When I first met Mary, she was a four year old with heavy glasses and a bowlcut, with no greater wish than to have a captive audience for her dramatic reenactments of her favorite movie scenes, book chapters, and family episodes (her eccentric father was a particular favorite of hers to parody).
This little girl, the seventh of eight children, and not one to fall into the crowd or be overlooked, sat my teenage self down and unasked, acted out the entire Disney Cinderella movie using only the mice and the cat as speaking parts. What use were pretty Cinderella or her one-dimensional ugly step-sisers? The real drama was in the lives of the mice, and their antagonistic relationship with the evil cat Lucifer. Some portions were word for word, some complete innovations of little Mary's, all uttered with thorough and total sincerity and concentration. Energetic, brilliant.
|Mary always has to be serious|
And she's still the same. Fourteen years later, she can still transfix you with the acute attention to detail and original observation that comes from being Mary. But instead of Cinderella's mice, it is more usually a Thomistic question of the intellectualism of the Angelic Host, and in what way their movements can draw the movements of our own mediocre hearts.
Sound interesting? It is.
This is the girl I went to visit in Rome, longtime friend of my soul. Misfit, rambunctious girl, Mary wasn't one for sitting still as a wee one. Parents, siblings, teachers, everyone saw her brightness, everyone saw she was not to be controlled, never to be conformed. Yeah, that makes for interesting discipline.
But fortunately for this wild one, she is a favorite of the angels, heaped with blessings both physical and spiritual, along with that unbroken nature.
Mary was never anything but interesting to me, a teenager not in charge of keeping her under control or on task, and I treasured the moments I could come up with stories that would captivate her imagination. I loved telling her intricate tales, visually seeing the action taking place in that vivid mind. She was that kind of listener who spurs the speaker forth, gives you fuel to tell better stories, eager to earn her appreciation. I remember her big, bright eyes listening opened mouthed while I retold O. Henry's "The Gift of the Magi." After quietly reflecting, Mary concluded, "Maybe they are both wise, but the girl is wiser. Her hair will grow back, but his watch won't."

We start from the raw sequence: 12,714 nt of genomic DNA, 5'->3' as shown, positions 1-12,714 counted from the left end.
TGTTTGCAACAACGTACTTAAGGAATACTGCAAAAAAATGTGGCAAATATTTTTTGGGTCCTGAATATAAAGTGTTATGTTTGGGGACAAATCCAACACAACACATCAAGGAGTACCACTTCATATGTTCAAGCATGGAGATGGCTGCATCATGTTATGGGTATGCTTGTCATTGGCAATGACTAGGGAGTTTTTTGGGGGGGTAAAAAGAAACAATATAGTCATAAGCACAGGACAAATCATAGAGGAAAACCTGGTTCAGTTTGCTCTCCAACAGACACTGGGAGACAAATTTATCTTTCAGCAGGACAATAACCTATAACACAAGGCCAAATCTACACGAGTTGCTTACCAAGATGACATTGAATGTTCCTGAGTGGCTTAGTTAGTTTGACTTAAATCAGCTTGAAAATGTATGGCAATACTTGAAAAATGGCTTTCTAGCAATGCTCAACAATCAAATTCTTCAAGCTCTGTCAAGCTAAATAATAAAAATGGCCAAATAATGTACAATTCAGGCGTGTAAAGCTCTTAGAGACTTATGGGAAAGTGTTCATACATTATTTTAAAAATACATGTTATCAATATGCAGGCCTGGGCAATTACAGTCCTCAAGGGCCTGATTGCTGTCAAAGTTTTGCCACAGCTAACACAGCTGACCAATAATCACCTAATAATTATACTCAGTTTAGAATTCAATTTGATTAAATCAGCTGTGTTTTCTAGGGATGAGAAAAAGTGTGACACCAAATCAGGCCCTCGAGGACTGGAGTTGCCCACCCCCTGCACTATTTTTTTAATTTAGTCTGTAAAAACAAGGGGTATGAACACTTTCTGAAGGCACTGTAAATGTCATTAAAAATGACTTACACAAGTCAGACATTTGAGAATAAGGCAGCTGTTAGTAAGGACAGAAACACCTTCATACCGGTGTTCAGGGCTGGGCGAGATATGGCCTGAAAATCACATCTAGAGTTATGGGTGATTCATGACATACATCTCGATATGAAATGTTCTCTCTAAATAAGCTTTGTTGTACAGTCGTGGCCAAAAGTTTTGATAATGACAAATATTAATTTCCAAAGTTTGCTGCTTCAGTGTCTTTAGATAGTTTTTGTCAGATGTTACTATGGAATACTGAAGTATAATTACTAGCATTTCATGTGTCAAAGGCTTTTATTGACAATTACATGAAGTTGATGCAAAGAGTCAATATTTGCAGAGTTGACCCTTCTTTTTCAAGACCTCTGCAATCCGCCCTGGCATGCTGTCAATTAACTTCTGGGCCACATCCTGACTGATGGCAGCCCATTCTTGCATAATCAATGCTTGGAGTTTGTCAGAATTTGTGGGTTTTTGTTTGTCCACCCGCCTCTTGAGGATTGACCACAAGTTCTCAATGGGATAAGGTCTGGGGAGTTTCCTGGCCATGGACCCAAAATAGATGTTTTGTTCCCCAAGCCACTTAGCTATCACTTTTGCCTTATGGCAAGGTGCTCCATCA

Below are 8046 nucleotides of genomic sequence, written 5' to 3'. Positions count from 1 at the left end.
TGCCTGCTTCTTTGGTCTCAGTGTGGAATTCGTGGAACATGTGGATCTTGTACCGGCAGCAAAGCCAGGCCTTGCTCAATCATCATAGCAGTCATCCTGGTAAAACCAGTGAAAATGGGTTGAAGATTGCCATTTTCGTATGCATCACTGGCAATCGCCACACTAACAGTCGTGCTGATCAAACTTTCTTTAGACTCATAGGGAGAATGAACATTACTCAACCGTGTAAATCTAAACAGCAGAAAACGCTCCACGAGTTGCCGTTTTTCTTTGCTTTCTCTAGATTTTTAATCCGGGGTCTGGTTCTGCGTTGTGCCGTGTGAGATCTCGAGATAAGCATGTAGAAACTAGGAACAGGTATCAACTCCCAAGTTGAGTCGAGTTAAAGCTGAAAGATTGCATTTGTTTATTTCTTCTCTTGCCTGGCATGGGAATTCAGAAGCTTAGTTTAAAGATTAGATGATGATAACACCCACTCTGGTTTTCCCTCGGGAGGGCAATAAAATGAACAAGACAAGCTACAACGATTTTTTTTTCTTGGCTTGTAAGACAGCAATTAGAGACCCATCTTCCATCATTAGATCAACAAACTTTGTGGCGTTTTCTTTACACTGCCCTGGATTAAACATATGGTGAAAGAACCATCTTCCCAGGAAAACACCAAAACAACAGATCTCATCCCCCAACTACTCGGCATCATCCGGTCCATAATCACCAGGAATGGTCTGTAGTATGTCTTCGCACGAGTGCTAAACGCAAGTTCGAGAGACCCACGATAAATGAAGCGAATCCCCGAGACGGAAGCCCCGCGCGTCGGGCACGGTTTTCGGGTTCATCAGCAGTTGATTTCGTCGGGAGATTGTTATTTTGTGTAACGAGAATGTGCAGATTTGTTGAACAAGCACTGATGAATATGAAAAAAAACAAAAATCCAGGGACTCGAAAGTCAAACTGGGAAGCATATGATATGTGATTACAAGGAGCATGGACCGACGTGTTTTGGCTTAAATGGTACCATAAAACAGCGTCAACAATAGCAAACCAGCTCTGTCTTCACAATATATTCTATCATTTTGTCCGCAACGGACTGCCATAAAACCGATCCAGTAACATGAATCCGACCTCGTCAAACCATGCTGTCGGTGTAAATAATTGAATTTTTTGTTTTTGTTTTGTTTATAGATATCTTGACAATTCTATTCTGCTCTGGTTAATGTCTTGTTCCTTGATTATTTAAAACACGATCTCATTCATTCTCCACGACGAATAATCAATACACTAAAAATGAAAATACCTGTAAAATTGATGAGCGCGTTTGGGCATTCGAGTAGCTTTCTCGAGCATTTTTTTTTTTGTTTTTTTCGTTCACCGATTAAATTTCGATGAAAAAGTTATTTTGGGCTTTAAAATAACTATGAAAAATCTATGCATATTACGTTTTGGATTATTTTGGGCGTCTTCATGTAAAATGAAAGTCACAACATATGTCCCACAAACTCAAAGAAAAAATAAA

|My pic of Mary in front of a famous Roman aqueduct|
was rudely photobombed by a roving wedding couple
It was that thirst for story, thirst for life, that would take Mary away from her family's home in the Midwest after her Sophomore year in high school, never to return on a full time basis. Some older friends of hers, likewise adventurers, had found an opportunity to work in a Burmese refugee camp in Thailand.
And off she went.
You don't think you would let your 16 year-old daughter skip her Junior year to teach English, unchaperoned in Thailand? Your daughter isn't Mary.
Although an astounding adventure for a young girl, her time there was a few short months, but the gift of feeling that the world is so large, so interesting, and so accessible opened up to her, feeding that interior restlessness. She returned home for Christmas, shortly after the 9-11 tragedy, hoping for a speedy return to being in the meat of life.
Not to happen, sending a young girl off herself with all the new international restrictions following the devastation. Not to a country of unrest like Thailand.
But hey, what about Bosnia? That sounds much more reasonable.
After cooling her heals in Indiana for a couple months, her restless need to fill this deep pit of purpose overcame her, and she took the opportunity (with her parents' blessing) to have an extended pilgrimage in Medjugorje, Bosnia-Herzegovina. Her rest there wouldn't last long as God himself put something into her hands that would require more of her than her brilliant mind and fitful energy: a newborn baby.
Not her own!
While Mary was on her pilgrimage, and asking for direction and purpose in this life, a local mother experienced a fatal brain aneurysm while 9 months pregnant. The baby, Ante, was born by C-section immediately following her death. Ante's father, a taxi driver, already had a house full of children to look after, now without a wife. Through word of mouth, people of goodwill heard of the smart, capable and willing American girl Mary, and it was decided that she would be Ante's full time caregiver, living and working with him in the local orphanage, run by nuns.
So my Mary, just a few years ago a little wild one with bright eyes and a run-on-tongue, would stay to live in an orphanage in a country far from home, with little to no knowledge of the language, the primary caregiver of a newborn Croatian child.
In our American society, at age sixteen, we would deem that Mary herself needed a full time caregiver, and at the very least a modern education, having only completed the tenth grade. But with an almost untoward eagerness and sense of belonging did this girl give her whole teenage life over to the task that was offered her, a total gift of self.
How would she do? More to come.